MDX in Analysis Services: Introducing DISTINCT COUNT

About the Series …

This is the fourteenth tutorial article of the series, MDX in Analysis Services. The series is designed to provide hands-on application of the fundamentals of MDX from the perspective of MS SQL Server 2000 Analysis Services (“MSAS“); our primary focus is the manipulation of multidimensional data sources, using MDX expressions, in a variety of scenarios designed to meet real-world business intelligence needs.

For more information on the series, as well as the hardware / software requirements to prepare for the tutorials we will undertake, please see the first lesson of this series: MDX Concepts and Navigation.

Note: At the time of writing, Service Pack 3 updates are assumed for MSSQL Server 2000, MSSQL Server 2000 Analysis Services, and the related Books Online and Samples. The screen shots that appear in this article were taken from a Windows 2003 Server, and may appear somewhat different from coinciding views in other operating systems.

Introduction

In our last tutorial, Named Sets in MDX: An Introduction, we introduced named sets in MDX queries, focusing on their creation through use of the WITH clause, to allow us to gain an understanding of the general capabilities of static and dynamic named sets. We introduced the concepts behind named sets, and then examined the MDX syntax required to create them and to specify them for presentation in our results. Next, we discussed the nature of static and dynamic named sets, and then activated what we had learned through an illustrative practice example for each of the two types. Finally, we discussed the results we obtained in each hands-on example, illustrating the value that named sets can offer us.

In this article, we introduce the concept of distinct counts, discussing why they are useful – indeed, often required – in our organizational analysis efforts. Throughout our session, we will describe some of the challenges that are inherent in distinct counts, and then we will undertake practice exercises to illustrate solutions to meet our business needs. As a part of the practical exercises, built around a hypothetical business need, we will provide an introduction to the approach afforded us by the MSAS user interface, and then to an alternative approach we can take using MDX.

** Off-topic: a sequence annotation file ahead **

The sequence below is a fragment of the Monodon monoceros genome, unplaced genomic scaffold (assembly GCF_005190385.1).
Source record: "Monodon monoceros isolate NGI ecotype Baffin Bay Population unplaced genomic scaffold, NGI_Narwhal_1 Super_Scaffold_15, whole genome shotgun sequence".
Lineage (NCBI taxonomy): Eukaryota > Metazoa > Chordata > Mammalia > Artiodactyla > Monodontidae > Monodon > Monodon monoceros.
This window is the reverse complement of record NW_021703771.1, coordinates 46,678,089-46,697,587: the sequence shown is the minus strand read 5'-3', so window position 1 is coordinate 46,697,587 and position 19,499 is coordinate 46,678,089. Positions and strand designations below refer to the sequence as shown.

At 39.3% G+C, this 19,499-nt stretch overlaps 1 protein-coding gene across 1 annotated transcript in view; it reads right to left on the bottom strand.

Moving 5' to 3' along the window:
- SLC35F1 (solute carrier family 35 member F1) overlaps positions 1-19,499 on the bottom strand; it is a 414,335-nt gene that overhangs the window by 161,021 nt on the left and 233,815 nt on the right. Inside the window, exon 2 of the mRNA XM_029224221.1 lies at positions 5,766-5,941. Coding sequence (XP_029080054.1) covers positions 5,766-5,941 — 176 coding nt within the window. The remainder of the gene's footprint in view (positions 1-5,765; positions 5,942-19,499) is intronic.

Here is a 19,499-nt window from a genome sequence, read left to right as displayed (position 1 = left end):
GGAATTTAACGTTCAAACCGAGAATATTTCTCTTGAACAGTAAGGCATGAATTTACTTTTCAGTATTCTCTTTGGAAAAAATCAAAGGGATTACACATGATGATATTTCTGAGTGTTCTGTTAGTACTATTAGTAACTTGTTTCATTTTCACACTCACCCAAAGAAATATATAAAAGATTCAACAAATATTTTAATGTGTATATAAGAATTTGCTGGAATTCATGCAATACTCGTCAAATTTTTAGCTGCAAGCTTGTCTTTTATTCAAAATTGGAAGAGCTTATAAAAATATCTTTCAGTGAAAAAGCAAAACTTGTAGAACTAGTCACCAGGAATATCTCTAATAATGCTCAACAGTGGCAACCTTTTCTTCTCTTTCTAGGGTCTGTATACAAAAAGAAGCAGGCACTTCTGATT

William Pearson
William Pearson
Bill has been working with computers since before becoming a "big eight" CPA, after which he carried his growing information systems knowledge into management accounting, internal auditing, and various capacities of controllership. Bill entered the world of databases and financial systems when he became a consultant for CODA-Financials, a U.K. - based software company that hired only CPA's as application consultants to implement and maintain its integrated financial database - one of the most conceptually powerful, even in his current assessment, to have emerged. At CODA Bill deployed financial databases and business intelligence systems for many global clients. Working with SQL Server, Oracle, Sybase and Informix, and focusing on MSSQL Server, Bill created Island Technologies Inc. in 1997, and has developed a large and diverse customer base over the years since. Bill's background as a CPA, Internal Auditor and Management Accountant enable him to provide value to clients as a liaison between Accounting / Finance and Information Services. Moreover, as a Certified Information Technology Professional (CITP) - a Certified Public Accountant recognized for his or her unique ability to provide business insight by leveraging knowledge of information relationships and supporting technologies - Bill offers his clients the CPA's perspective and ability to understand the complicated business implications and risks associated with technology. From this perspective, he helps them to effectively manage information while ensuring the data's reliability, security, accessibility and relevance. Bill has implemented enterprise business intelligence systems over the years for many Fortune 500 companies, focusing his practice (since the advent of MSSQL Server 2000) upon the integrated Microsoft business intelligence solution. He leverages his years of experience with other enterprise OLAP and reporting applications (Cognos, Business Objects, Crystal, and others) in regular conversions of these once-dominant applications to the Microsoft BI stack. Bill believes it is easier to teach technical skills to people with non-technical training than vice-versa, and he constantly seeks ways to graft new technology into the Accounting and Finance arenas. Bill was awarded Microsoft SQL Server MVP in 2009. Hobbies include advanced literature studies and occasional lectures, with recent concentration upon the works of William Faulkner, Henry James, Marcel Proust, James Joyce, Honoré de Balzac, and Charles Dickens. Other long-time interests have included the exploration of generative music sourced from database architecture.

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